Millennials and the ChurchAmerica’s largest generation seeks change through hope, knowledge, and authenticity.
1. Gain an understanding of the 4 adult generations interacting today and what makes each important to your church2. What do Millennials think about Church and Religion and what does that mean for you?3. Develop a plan for attracting and marketing to Millennials
• Important events included: – The Great Depression – WWII – Disney releases it’s first animated feature (Snow White) – The Korean War – Sputnik went into OrbitYou might be a veteran if…• You have the ability to entertain yourself without a TV, in fact you remember the days before TV• Popular Technology: Radio
• Important events included: – Man walks on the Moon – Civil Rights – Woodstock – Deaths of JFK and Martin Luther King – Vietnam War beginsYou might be a Boomer if you can complete these sentences…• When the Beatles first came to the U.S. in early 1964, we all watched them on the ______show• "Get your kicks, ________________”• Popular Technology: Television
• Important events: – The Cold War (remember getting under your desk?) – Challenger Shuttle Explodes on Takeoff – Berlin Wall Dismantled – Fall of Communism in Eastern Europe – U.S. Troops go to Persian Gulf for the 1st time – AIDS IdentifiedYou might be a Gen Xer if…• Schoolhouse Rock played a HUGE part in how you actually learned the English language. – I know what a Bill (sittin’ up on Capital Hill) is thanks to that show!!Popular Technology: Computers
• Important Events: – Death of Princess Diana – Death of Mother Teresa – Columbine – 9/11 – World Trade Center Attacks – War begins in Iraq for a 2nd timeYou might be a Millennial if…• Blog, Facebook, IMing, text messaging, and other social media are a regular part of your daily life• Popular Technology: The internet, cell phones
How Different Generations Approach ChurchOlder generations are more likely to:• attend worship services weekly• prefer traditional styles of music in worship services• spend regular time in private devotional activity• have a strong sense of belonging to their denomination• be involved in church-based community service, justice or welfare activities• be involved in community-based service, care or welfare activitiesYounger generations are more likely to:• be involved in small groups• prefer contemporary styles of music in worship services• feel that their gifts and skills are encouraged• have helped others in a range of informal ways• value outreach, be involved in evangelistic activities, and actually invite others to church• be newcomers to church life, have switched denominations or transferred congregations in the previous five years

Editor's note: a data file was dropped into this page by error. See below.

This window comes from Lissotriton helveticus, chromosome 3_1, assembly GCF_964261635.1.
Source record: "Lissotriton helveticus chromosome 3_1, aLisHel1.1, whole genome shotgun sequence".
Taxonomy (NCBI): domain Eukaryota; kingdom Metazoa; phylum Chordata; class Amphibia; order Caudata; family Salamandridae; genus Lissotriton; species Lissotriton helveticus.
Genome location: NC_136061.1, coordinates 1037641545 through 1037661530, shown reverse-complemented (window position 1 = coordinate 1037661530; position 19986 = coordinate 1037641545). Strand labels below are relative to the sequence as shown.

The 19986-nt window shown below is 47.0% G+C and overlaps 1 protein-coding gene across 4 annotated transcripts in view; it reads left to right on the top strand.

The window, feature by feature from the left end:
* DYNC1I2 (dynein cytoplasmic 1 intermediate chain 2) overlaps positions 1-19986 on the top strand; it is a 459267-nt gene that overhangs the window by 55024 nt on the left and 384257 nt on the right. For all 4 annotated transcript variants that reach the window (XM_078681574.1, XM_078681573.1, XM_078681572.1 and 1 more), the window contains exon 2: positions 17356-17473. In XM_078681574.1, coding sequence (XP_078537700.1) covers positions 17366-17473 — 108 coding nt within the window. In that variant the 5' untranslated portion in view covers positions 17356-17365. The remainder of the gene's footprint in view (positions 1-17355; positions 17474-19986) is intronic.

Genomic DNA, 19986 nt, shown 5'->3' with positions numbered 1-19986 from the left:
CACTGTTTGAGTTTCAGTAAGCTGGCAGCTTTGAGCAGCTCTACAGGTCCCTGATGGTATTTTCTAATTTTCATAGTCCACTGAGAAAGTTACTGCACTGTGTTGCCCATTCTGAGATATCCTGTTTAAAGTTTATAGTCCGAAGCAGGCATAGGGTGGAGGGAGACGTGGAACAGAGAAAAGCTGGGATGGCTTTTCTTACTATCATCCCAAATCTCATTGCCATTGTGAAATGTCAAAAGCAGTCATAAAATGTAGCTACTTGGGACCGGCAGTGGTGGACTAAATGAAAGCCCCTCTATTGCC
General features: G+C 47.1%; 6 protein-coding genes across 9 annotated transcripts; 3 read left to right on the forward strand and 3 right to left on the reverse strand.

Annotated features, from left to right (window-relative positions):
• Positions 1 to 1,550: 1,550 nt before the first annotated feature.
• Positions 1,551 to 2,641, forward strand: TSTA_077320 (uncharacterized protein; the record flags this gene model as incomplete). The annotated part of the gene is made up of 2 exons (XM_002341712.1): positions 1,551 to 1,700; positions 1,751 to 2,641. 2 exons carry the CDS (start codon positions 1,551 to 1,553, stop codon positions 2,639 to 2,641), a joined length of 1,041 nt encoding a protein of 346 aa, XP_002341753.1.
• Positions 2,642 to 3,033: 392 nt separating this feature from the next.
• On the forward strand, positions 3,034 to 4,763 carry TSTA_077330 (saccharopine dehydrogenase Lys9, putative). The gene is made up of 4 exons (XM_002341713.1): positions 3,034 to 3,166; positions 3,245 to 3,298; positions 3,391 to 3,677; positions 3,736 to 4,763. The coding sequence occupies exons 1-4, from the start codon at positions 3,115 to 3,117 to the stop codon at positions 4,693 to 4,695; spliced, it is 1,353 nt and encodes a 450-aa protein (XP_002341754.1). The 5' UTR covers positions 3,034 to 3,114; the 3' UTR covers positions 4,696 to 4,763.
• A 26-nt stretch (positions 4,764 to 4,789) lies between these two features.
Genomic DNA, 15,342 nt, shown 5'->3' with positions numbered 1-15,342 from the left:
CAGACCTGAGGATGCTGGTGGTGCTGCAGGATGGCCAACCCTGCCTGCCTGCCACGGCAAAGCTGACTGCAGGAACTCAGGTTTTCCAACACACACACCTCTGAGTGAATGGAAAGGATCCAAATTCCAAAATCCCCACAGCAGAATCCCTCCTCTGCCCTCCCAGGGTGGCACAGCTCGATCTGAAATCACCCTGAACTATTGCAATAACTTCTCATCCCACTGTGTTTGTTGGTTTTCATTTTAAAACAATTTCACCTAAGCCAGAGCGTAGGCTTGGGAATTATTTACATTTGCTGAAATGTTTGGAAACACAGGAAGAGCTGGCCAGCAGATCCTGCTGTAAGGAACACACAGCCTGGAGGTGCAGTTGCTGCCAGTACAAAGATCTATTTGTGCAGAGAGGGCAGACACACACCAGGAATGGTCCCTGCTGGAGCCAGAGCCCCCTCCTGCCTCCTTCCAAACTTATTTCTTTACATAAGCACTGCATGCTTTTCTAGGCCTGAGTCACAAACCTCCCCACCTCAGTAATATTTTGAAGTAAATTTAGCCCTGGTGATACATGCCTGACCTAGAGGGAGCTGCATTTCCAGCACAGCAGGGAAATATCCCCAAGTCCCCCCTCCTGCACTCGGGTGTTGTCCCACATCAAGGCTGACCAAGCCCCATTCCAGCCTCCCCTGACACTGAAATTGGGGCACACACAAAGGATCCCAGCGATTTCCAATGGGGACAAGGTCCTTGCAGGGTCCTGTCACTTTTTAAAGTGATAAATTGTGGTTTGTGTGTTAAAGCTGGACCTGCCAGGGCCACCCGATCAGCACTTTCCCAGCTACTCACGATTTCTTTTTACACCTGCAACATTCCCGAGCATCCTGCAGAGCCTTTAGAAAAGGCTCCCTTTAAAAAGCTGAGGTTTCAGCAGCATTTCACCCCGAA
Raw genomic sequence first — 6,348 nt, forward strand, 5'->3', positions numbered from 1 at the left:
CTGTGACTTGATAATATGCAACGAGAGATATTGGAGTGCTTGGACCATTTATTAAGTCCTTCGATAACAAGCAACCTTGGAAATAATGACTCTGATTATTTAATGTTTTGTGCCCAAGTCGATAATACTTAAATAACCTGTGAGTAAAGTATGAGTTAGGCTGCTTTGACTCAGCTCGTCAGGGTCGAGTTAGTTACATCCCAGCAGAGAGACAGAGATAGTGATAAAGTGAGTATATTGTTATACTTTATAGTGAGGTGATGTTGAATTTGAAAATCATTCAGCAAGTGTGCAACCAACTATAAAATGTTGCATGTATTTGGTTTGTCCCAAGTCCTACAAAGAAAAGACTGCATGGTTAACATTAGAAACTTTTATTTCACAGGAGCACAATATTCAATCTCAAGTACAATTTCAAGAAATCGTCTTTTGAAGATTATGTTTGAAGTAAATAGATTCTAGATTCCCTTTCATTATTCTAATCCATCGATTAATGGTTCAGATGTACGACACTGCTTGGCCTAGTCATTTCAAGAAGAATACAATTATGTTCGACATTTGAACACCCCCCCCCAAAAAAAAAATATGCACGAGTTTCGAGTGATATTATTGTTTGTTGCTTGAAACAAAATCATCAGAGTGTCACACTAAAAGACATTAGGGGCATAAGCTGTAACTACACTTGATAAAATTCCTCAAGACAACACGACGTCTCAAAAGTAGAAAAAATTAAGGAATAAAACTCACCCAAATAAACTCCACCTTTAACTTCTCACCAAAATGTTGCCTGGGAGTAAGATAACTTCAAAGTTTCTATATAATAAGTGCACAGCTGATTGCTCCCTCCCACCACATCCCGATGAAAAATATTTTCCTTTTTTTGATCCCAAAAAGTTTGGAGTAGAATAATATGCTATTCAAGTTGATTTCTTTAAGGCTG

• Looking for meaningful work• Seeking challenge• Chance to prove themselves and show they can perform well• Enjoys contact with people• Desire to be in a position of responsibility• Resents being looked at as though they have no experience• Tends to be more job mobile• Less respectful of authority Who does this describe?
Training and Development Journal Sorry Boomers, the other generations in the workforce didn’t like you when you started working!Every generation that enters the workforce makes waves!
94% of Millennials state they respect older generations
Statistically Speaking…• Young adults today are less church-connected than prior generations were when they were in their 20s. (65% rarely attend church)• Millennials are just about as spiritual as their parents and grandparents were at those ages. (72% believe they are more spiritual than religious)• Millennials are significantly more likely than young adults in earlier generations to say they don’t identify with any religious group.
young people are thirsting for social justice, and simply not finding those principles in the pews.They are seeking a place of creativity and critical thinking,and a space free from judgment.
According to research, Millennials feel that churches should “focus their engagement on actions that serve the common good or speak up for the oppressed rather than opposing a controversial issue because of theological objections.”